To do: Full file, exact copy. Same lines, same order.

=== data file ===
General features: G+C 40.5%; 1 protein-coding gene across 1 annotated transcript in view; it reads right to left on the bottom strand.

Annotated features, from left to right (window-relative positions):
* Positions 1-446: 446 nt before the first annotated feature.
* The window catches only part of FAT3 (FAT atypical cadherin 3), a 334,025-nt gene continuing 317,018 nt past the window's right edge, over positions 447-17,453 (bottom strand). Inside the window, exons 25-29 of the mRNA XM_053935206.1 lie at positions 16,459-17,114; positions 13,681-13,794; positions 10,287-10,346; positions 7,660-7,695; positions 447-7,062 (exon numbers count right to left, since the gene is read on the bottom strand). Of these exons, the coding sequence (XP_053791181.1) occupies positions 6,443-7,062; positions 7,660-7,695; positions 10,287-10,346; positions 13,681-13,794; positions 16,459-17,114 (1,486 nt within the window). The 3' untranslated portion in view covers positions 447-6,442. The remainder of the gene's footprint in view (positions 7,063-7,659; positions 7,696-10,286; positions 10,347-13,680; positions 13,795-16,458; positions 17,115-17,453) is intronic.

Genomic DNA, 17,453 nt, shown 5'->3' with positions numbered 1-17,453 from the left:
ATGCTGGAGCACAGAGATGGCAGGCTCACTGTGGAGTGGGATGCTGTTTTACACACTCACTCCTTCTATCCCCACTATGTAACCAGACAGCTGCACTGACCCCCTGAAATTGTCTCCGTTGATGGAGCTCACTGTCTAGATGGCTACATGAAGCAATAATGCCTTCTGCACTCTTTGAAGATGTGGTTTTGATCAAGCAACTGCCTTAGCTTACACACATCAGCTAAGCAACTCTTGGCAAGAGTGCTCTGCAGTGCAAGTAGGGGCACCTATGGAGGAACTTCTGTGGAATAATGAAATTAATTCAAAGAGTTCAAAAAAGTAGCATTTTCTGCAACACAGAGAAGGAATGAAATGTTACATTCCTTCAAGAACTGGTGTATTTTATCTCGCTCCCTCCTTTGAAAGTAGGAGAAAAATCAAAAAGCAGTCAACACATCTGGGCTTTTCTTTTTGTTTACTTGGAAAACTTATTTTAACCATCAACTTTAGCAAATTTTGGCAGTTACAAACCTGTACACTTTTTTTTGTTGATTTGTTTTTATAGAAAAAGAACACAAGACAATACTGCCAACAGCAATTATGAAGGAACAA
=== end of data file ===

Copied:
General features: G+C 40.5%; 1 protein-coding gene across 1 annotated transcript in view; it reads right to left on the bottom strand.

Annotated features, from left to right (window-relative positions):
* Positions 1-446: 446 nt before the first annotated feature.
* The window catches only part of FAT3 (FAT atypical cadherin 3), a 334,025-nt gene continuing 317,018 nt past the window's right edge, over positions 447-17,453 (bottom strand). Inside the window, exons 25-29 of the mRNA XM_053935206.1 lie at positions 16,459-17,114; positions 13,681-13,794; positions 10,287-10,346; positions 7,660-7,695; positions 447-7,062 (exon numbers count right to left, since the gene is read on the bottom strand). Of these exons, the coding sequence (XP_053791181.1) occupies positions 6,443-7,062; positions 7,660-7,695; positions 10,287-10,346; positions 13,681-13,794; positions 16,459-17,114 (1,486 nt within the window). The 3' untranslated portion in view covers positions 447-6,442. The remainder of the gene's footprint in view (positions 7,063-7,659; positions 7,696-10,286; positions 10,347-13,680; positions 13,795-16,458; positions 17,115-17,453) is intronic.

Genomic DNA, 17,453 nt, shown 5'->3' with positions numbered 1-17,453 from the left:
ATGCTGGAGCACAGAGATGGCAGGCTCACTGTGGAGTGGGATGCTGTTTTACACACTCACTCCTTCTATCCCCACTATGTAACCAGACAGCTGCACTGACCCCCTGAAATTGTCTCCGTTGATGGAGCTCACTGTCTAGATGGCTACATGAAGCAATAATGCCTTCTGCACTCTTTGAAGATGTGGTTTTGATCAAGCAACTGCCTTAGCTTACACACATCAGCTAAGCAACTCTTGGCAAGAGTGCTCTGCAGTGCAAGTAGGGGCACCTATGGAGGAACTTCTGTGGAATAATGAAATTAATTCAAAGAGTTCAAAAAAGTAGCATTTTCTGCAACACAGAGAAGGAATGAAATGTTACATTCCTTCAAGAACTGGTGTATTTTATCTCGCTCCCTCCTTTGAAAGTAGGAGAAAAATCAAAAAGCAGTCAACACATCTGGGCTTTTCTTTTTGTTTACTTGGAAAACTTATTTTAACCATCAACTTTAGCAAATTTTGGCAGTTACAAACCTGTACACTTTTTTTTGTTGATTTGTTTTTATAGAAAAAGAACACAAGACAATACTGCCAACAGCAATTATGAAGGAACAA